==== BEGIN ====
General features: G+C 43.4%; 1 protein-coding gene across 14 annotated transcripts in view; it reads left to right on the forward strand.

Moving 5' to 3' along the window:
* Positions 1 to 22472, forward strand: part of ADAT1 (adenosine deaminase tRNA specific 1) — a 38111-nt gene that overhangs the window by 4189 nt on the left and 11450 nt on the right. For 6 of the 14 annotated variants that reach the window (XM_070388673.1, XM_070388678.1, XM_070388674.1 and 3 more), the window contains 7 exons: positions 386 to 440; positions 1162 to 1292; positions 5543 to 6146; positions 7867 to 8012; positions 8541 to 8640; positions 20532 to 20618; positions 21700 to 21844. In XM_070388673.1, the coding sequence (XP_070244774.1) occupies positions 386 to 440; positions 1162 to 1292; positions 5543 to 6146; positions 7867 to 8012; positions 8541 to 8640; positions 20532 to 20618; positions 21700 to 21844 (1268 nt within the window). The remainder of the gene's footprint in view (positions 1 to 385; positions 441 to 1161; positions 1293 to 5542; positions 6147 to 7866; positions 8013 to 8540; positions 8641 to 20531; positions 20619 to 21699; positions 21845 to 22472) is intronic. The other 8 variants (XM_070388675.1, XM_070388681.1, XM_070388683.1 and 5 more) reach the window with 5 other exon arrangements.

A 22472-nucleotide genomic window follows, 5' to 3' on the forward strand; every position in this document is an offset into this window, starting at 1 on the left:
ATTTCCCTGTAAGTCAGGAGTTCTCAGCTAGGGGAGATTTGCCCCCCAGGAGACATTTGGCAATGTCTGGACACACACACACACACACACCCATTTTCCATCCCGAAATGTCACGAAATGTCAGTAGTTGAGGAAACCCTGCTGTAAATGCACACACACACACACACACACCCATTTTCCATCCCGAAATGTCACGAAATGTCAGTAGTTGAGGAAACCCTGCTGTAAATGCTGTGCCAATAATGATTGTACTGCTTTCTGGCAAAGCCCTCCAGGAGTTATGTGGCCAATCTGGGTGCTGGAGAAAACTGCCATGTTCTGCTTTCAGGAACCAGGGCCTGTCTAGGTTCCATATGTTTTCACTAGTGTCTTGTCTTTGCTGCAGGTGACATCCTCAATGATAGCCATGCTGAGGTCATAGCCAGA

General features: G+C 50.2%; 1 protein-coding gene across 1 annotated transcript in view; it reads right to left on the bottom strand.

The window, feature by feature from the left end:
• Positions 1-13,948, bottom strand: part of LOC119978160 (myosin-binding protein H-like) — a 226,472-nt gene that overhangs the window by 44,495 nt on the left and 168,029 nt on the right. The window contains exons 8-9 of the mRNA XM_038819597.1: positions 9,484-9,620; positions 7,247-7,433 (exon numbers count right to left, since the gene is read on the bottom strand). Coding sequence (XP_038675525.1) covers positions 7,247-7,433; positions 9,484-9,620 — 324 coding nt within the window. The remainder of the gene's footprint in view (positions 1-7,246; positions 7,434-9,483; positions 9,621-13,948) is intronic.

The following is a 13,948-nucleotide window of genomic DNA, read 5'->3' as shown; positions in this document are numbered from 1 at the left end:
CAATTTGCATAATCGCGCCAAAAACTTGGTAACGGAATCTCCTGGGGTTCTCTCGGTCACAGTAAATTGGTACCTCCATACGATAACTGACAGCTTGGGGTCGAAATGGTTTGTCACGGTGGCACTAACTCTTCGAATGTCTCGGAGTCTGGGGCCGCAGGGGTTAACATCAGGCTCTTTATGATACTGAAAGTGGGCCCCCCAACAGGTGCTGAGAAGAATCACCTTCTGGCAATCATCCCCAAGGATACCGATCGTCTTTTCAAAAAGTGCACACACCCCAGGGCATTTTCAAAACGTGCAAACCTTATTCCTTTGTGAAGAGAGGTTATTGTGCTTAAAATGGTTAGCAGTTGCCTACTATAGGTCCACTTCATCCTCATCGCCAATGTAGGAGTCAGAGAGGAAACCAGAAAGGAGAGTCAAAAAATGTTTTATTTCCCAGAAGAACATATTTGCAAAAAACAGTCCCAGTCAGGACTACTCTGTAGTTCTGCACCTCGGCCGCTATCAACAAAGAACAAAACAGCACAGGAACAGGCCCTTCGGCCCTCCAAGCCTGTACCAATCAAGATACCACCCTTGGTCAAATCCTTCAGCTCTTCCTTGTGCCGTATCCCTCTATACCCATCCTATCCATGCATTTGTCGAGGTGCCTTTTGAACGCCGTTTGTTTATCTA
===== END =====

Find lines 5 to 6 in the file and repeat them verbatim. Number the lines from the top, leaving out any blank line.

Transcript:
ATTTCCCTGTAAGTCAGGAGTTCTCAGCTAGGGGAGATTTGCCCCCCAGGAGACATTTGGCAATGTCTGGACACACACACACACACACACCCATTTTCCATCCCGAAATGTCACGAAATGTCAGTAGTTGAGGAAACCCTGCTGTAAATGCACACACACACACACACACACCCATTTTCCATCCCGAAATGTCACGAAATGTCAGTAGTTGAGGAAACCCTGCTGTAAATGCTGTGCCAATAATGATTGTACTGCTTTCTGGCAAAGCCCTCCAGGAGTTATGTGGCCAATCTGGGTGCTGGAGAAAACTGCCATGTTCTGCTTTCAGGAACCAGGGCCTGTCTAGGTTCCATATGTTTTCACTAGTGTCTTGTCTTTGCTGCAGGTGACATCCTCAATGATAGCCATGCTGAGGTCATAGCCAGA

General features: G+C 50.2%; 1 protein-coding gene across 1 annotated transcript in view; it reads right to left on the bottom strand.